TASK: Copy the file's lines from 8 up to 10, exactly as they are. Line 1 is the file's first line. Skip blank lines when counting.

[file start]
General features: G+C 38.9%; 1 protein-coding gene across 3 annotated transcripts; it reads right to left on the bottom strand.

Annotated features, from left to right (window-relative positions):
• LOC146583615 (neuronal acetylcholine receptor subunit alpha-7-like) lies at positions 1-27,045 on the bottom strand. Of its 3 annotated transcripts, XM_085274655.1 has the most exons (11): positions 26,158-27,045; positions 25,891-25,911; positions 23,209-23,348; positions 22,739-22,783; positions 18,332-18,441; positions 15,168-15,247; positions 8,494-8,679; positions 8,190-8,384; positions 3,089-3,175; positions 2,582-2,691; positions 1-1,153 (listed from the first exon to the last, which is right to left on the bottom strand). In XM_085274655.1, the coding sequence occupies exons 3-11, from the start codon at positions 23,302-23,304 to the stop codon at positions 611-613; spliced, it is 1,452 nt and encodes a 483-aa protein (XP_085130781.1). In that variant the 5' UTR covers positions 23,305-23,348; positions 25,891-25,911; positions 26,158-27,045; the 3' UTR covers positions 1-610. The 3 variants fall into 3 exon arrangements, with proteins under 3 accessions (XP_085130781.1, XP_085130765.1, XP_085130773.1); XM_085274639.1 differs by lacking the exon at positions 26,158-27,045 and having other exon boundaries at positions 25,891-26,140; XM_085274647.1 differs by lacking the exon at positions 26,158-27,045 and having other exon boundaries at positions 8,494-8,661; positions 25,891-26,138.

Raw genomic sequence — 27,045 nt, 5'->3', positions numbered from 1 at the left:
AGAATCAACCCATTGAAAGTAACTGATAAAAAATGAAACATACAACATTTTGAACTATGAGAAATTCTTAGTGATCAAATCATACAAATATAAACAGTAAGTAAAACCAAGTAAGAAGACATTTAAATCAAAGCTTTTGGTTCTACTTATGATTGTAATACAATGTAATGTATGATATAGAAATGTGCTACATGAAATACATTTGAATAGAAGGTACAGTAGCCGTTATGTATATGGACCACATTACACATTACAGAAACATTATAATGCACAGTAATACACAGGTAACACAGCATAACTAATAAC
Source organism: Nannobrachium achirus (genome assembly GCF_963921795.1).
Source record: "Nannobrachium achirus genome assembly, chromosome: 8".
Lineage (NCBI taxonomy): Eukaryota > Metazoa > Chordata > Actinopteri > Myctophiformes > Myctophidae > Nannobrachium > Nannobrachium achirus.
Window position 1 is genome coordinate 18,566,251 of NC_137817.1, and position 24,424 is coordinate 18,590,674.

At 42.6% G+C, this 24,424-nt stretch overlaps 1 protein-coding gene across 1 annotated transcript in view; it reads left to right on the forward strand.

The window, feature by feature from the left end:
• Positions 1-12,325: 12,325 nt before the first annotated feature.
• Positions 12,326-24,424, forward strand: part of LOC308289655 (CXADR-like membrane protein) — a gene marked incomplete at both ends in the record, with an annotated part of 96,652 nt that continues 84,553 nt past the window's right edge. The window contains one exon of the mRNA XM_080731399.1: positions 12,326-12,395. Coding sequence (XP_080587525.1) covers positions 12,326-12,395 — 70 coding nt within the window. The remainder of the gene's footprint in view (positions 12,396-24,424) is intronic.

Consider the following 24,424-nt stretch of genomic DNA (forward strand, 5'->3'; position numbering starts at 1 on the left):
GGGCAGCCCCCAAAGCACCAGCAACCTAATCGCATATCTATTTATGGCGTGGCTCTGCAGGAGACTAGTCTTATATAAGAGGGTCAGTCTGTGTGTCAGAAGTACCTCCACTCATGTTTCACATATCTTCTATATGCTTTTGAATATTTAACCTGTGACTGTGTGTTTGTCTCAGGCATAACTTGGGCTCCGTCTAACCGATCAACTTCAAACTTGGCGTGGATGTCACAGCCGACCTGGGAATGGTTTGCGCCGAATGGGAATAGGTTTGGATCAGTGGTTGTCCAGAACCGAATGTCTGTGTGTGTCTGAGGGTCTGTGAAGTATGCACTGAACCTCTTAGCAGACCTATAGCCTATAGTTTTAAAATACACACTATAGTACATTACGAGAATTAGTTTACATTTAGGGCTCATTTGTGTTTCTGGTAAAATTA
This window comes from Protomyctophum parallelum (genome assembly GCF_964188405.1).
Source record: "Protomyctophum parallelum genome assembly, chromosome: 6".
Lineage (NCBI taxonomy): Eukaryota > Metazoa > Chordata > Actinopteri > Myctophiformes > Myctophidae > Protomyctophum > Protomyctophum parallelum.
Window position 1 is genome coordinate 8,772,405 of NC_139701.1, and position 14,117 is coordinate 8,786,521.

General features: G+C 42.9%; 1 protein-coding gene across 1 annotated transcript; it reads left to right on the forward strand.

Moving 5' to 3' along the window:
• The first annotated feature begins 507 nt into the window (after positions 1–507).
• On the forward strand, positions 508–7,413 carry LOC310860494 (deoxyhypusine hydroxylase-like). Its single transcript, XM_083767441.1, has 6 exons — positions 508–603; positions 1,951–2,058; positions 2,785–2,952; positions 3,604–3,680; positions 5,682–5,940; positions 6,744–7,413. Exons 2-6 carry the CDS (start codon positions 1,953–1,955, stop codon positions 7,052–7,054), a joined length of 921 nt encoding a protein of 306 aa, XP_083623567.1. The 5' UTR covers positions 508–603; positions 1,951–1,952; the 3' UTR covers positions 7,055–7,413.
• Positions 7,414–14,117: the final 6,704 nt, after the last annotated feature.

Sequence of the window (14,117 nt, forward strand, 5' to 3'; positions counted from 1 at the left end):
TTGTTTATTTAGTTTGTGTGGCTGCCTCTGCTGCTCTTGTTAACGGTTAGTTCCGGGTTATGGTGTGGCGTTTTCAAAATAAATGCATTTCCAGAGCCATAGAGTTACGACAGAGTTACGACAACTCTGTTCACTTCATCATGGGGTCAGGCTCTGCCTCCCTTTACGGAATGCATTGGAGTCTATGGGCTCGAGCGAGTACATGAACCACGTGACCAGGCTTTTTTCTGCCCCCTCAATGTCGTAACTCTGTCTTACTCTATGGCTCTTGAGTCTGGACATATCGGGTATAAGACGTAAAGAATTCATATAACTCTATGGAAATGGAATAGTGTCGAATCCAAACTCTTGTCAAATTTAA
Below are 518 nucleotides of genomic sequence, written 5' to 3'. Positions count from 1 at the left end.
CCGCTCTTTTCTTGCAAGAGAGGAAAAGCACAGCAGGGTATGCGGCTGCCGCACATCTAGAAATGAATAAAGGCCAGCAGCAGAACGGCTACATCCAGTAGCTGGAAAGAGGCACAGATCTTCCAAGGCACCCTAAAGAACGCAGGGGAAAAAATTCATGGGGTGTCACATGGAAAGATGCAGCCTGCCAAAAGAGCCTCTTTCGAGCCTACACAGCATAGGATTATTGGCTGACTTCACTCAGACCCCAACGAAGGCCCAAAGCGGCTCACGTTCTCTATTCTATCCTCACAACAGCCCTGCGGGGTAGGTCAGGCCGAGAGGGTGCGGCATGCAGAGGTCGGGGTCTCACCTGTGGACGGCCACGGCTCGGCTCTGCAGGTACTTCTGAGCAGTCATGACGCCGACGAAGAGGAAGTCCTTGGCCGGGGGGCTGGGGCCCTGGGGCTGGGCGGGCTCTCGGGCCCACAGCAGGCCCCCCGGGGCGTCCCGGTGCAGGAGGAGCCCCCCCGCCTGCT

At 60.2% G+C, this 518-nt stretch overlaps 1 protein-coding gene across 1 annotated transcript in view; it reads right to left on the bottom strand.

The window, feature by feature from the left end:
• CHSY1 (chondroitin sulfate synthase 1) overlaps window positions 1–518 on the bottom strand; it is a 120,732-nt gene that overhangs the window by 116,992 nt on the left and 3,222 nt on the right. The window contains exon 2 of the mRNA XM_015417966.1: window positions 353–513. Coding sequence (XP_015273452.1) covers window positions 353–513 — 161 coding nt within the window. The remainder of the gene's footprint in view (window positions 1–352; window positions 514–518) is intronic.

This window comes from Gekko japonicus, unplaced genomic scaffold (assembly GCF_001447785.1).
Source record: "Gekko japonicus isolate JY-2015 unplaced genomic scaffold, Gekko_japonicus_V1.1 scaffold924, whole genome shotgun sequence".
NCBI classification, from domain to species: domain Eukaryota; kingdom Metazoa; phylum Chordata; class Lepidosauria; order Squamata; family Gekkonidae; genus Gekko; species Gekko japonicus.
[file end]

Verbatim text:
Lineage (NCBI taxonomy): Eukaryota > Metazoa > Chordata > Actinopteri > Myctophiformes > Myctophidae > Nannobrachium > Nannobrachium achirus.
Window position 1 is genome coordinate 18,566,251 of NC_137817.1, and position 24,424 is coordinate 18,590,674.

At 42.6% G+C, this 24,424-nt stretch overlaps 1 protein-coding gene across 1 annotated transcript in view; it reads left to right on the forward strand.